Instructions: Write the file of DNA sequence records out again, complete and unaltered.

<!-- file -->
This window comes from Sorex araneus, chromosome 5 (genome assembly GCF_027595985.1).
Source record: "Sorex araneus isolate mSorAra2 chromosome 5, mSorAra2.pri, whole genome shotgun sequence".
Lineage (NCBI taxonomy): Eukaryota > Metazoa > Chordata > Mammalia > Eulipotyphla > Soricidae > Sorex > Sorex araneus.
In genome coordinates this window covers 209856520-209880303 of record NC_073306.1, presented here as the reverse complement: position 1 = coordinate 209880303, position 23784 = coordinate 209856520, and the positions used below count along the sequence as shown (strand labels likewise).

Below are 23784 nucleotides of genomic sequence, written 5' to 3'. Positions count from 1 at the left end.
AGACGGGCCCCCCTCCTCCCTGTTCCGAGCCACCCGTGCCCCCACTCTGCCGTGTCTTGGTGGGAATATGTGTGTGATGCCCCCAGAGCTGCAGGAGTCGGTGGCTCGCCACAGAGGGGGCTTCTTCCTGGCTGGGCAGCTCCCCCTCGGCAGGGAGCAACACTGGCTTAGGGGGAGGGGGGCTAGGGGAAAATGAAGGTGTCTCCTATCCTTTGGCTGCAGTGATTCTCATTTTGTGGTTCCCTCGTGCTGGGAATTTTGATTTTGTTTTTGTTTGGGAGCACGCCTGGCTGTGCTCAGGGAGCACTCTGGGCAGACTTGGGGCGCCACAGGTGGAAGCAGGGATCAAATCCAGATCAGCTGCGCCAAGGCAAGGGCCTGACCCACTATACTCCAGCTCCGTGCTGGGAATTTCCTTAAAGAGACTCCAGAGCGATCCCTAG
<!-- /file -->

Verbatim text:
This window comes from Sorex araneus, chromosome 5 (genome assembly GCF_027595985.1).
Source record: "Sorex araneus isolate mSorAra2 chromosome 5, mSorAra2.pri, whole genome shotgun sequence".
Lineage (NCBI taxonomy): Eukaryota > Metazoa > Chordata > Mammalia > Eulipotyphla > Soricidae > Sorex > Sorex araneus.
In genome coordinates this window covers 209856520-209880303 of record NC_073306.1, presented here as the reverse complement: position 1 = coordinate 209880303, position 23784 = coordinate 209856520, and the positions used below count along the sequence as shown (strand labels likewise).

Below are 23784 nucleotides of genomic sequence, written 5' to 3'. Positions count from 1 at the left end.
AGACGGGCCCCCCTCCTCCCTGTTCCGAGCCACCCGTGCCCCCACTCTGCCGTGTCTTGGTGGGAATATGTGTGTGATGCCCCCAGAGCTGCAGGAGTCGGTGGCTCGCCACAGAGGGGGCTTCTTCCTGGCTGGGCAGCTCCCCCTCGGCAGGGAGCAACACTGGCTTAGGGGGAGGGGGGCTAGGGGAAAATGAAGGTGTCTCCTATCCTTTGGCTGCAGTGATTCTCATTTTGTGGTTCCCTCGTGCTGGGAATTTTGATTTTGTTTTTGTTTGGGAGCACGCCTGGCTGTGCTCAGGGAGCACTCTGGGCAGACTTGGGGCGCCACAGGTGGAAGCAGGGATCAAATCCAGATCAGCTGCGCCAAGGCAAGGGCCTGACCCACTATACTCCAGCTCCGTGCTGGGAATTTCCTTAAAGAGACTCCAGAGCGATCCCTAG